Millions That Came To The Entrepreneur Who Waited

Published 8 years ago

The journey to a million dollars can start in Ikot-Ekpene, a town in southern Nigeria famous for its palm oil, kernels, yams, cassava, taro, corn and raffia. As a child, Mark Essien watched his father, a graduate of the social sciences with no vocational training, build makeshift machines for communal use, such as excavators to pump sand out of the river. A proclivity to build was sown in Essien. It bore fruit decades later and thousands of miles away, in Germany, where he was attending university.

Essien got a job as a night watchman. He had to closely observe the bodily movements of a paralyzed man, which could possibly be fatal. During these long nights, Essien taught himself computer programing. He soon developed a file-sharing software that was bought by Bertelsmann Media, a German multinational mass media corporation. Essien was also hired by the company. Soon, his skills were in high demand. He made a living, and financed his university studies, by selling software to Orange SA (then known as France Telecom), Walt Disney and the United States Armed Forces. Soon, he got bored.

“I wanted to get out of buying and selling software products and move into start-ups. Start-ups are a different beast,” Essien says placidly while sitting in his office, a recently remodeled colonial building in Yaba, a suburb in Lagos.

This time, in between wrapping up his Bachelor’s degree and waiting to begin his Masters’, Essien, in collaboration with friends, launched a start-up based on iPhone apps. This was around the time when the iPhone was first introduced to the world. The business performed fairly well, but Essien sought a new challenge and handed the reins of the start-up to his co-founders.

He was looking for a bigger challenge – one that would allow him to play a role in the technology space on the continent. In January 2012, became this challenge. The online business was formed as the infant tech industry was taking off in Nigeria, and in Africa. In a few years, a content streaming service, a flight booking platform, online malls, car dealerships, real estate directories and more have sprung up in Nigeria. joined their ranks, providing online solutions for people in need of temporary accommodation in Nigeria, from Ikot-Ekpene in the south, to Sabon Gari in the north. was started with financial contributions from family and friends, as well as Essien’s personal money. Starting the business was easy, making it a success would be more difficult.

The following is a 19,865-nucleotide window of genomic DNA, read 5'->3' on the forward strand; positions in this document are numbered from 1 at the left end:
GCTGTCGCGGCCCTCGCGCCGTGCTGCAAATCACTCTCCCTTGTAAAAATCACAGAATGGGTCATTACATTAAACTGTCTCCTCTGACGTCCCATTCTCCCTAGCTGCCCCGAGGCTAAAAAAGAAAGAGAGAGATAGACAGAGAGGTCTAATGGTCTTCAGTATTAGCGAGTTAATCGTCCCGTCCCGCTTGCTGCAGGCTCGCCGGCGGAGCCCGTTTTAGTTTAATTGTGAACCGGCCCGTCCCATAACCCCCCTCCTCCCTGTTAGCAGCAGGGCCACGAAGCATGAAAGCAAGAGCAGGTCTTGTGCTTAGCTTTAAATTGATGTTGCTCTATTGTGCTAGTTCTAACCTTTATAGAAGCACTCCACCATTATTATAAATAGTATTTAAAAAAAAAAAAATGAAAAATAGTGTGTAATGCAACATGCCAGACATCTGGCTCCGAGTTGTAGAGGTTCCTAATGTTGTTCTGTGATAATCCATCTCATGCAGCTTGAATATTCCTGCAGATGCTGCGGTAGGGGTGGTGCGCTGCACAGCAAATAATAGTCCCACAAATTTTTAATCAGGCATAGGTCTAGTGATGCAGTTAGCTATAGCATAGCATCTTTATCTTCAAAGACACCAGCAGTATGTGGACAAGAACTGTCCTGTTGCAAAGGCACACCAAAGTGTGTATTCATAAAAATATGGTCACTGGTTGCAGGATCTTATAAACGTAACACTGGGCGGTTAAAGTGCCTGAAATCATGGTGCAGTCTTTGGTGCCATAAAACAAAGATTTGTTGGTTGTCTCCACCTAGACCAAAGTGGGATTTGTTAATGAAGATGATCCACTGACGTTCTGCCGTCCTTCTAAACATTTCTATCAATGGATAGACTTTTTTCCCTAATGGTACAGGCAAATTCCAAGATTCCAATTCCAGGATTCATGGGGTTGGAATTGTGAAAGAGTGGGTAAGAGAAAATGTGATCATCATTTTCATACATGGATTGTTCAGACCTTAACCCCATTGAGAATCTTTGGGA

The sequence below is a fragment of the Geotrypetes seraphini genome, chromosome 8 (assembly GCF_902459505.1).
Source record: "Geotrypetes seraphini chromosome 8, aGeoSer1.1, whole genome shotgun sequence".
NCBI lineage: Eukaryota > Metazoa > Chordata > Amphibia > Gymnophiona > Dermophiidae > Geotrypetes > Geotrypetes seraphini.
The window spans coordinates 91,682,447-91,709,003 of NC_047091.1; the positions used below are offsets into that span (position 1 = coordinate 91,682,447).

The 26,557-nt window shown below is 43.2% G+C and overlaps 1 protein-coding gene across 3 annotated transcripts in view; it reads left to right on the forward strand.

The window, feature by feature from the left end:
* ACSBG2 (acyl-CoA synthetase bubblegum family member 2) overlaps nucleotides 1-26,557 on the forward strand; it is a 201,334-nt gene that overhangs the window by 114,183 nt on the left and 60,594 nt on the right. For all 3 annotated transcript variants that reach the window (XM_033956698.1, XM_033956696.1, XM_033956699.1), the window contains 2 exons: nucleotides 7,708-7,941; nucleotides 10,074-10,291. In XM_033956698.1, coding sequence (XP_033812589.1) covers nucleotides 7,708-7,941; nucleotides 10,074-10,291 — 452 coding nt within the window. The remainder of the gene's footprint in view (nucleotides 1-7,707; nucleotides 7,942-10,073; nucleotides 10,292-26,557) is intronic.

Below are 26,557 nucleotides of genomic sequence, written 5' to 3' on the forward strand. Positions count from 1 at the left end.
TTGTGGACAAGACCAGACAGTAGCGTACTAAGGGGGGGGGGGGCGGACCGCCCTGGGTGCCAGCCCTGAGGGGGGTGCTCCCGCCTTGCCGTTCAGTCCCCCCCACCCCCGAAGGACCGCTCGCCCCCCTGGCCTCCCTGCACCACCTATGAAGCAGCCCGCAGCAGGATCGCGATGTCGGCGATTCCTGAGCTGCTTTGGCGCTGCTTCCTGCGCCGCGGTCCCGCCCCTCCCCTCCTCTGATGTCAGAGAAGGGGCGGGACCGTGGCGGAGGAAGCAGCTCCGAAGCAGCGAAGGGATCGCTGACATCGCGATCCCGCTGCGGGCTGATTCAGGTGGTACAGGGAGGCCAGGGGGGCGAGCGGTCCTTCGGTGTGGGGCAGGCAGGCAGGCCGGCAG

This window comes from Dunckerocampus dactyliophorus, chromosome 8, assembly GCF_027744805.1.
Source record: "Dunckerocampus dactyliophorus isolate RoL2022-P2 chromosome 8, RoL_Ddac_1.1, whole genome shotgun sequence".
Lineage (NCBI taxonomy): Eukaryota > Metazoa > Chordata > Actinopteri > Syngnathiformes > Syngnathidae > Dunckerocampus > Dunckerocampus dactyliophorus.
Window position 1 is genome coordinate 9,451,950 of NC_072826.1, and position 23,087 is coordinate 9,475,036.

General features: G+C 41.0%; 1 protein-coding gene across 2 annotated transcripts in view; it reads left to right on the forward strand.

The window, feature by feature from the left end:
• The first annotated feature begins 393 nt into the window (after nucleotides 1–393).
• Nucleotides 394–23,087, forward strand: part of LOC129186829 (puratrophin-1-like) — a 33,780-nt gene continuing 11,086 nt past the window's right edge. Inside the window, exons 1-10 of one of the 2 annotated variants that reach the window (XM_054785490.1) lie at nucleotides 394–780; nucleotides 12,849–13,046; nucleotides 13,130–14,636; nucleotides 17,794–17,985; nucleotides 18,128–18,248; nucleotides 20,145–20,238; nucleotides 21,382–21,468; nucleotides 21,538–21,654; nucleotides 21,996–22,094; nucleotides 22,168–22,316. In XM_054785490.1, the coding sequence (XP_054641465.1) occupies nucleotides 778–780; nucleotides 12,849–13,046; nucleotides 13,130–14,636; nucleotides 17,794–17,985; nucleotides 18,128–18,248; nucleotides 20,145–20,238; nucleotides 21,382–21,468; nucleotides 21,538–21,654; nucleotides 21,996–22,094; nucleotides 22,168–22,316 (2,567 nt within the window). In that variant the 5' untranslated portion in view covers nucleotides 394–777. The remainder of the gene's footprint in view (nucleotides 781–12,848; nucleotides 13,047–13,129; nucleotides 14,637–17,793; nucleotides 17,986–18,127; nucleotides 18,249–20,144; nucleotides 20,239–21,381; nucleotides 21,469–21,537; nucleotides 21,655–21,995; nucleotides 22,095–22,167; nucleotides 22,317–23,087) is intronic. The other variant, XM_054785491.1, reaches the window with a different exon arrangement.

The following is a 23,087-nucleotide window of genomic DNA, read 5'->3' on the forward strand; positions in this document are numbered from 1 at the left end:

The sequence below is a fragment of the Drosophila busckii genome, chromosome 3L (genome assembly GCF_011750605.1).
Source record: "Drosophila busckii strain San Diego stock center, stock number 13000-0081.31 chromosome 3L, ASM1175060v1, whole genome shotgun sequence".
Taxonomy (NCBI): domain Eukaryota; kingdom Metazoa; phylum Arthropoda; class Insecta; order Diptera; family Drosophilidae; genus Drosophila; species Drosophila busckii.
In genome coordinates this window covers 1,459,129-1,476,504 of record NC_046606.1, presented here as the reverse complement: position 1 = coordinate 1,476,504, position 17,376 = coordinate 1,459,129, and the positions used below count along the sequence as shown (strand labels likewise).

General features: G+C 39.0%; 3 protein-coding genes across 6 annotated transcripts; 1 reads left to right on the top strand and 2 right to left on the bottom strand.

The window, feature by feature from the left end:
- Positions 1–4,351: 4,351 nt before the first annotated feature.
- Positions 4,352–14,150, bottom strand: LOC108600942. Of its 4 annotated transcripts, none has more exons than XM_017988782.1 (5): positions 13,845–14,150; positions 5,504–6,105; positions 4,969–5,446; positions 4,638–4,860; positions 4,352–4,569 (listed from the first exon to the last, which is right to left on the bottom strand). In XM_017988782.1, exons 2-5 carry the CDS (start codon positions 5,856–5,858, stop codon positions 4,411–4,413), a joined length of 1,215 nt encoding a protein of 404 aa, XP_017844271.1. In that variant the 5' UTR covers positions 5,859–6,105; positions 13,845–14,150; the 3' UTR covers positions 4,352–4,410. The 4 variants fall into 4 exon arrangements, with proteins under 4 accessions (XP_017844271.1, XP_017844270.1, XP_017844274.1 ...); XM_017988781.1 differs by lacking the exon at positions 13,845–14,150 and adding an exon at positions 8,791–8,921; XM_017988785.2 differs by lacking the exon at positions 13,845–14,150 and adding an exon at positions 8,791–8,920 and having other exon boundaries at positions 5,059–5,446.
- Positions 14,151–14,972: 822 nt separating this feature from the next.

“We were very lucky that we had some capital available and we were able to raise it pretty quickly. We were able to raise $75,000 after three months of operations,” says Essien.

Usually, start-ups are not this fortunate. It is believed Essien had an unnamed investor when he launched. However, in the tech ecosystem, local investors are still hard to find. Essien thinks this is because they are not seeing other investors make massive returns. He also doesn’t think much of those running start-ups in the country today.

“Investors don’t invest in ideas, especially in Nigeria when there’s so much execution risk. Every start-up has been done somewhere else successfully so the idea is good but can the person build it? I don’t think enough smart and resourceful people are in the start-up space.”

It would seem Essien doesn’t belong in this category. A few months after launching, he was made an offer by Jason Njoku, founder of successful content streaming service, iROKOtv, and start-up incubator, SPARK. He turned it down, stating he wouldn’t need investment for the next six to twelve months as he had enough from his first seed round.

“There’s a philosophy I have that every start-up should follow. You must be able to build a business with what you have. If you are dependent, your business will be vulnerable. I’d rather take no money than take bad money,” says Essien. managed to grow independently and, in 2013, Essien decided to sell 35% to SPARK for $225,000. This year, raised $1.2 million from the Omidyar Network, the investment vehicle of eBay founder Pierre Omidyar, and EchoVC Pan-Africa Fund, a seed-stage technology fund.

The investment was a result of a six-month search, involving 60 to 70 investors who were interested in Africa. Essien insists, however, that the investment is not a magic wand and while some problems will disappear, bigger ones will take their place.

“Scaling a company up is extremely difficult. I have gone from me and one guy, to me and 49 people. You have to build structures, management. We need to understand what it means to have regional offices across Africa. We are going to start in Ghana. The stage we are in the market is still early. We have a bit of leeway to be slow on things. When you are faster than the market, it’s the quickest way to kill your business.”

Essien makes an interesting comparison. Before YouTube, there had been a number of video file-sharing platforms that were just as innovative. However, there was no global internet penetration to support their success. There were not enough people online, or even aware, to enjoy these sites. YouTube came at just the right time. Essien believes must perfect such impeccable timing.

Although Essien’s journey, and that of his start-up, has only just begun, he knows where he is going.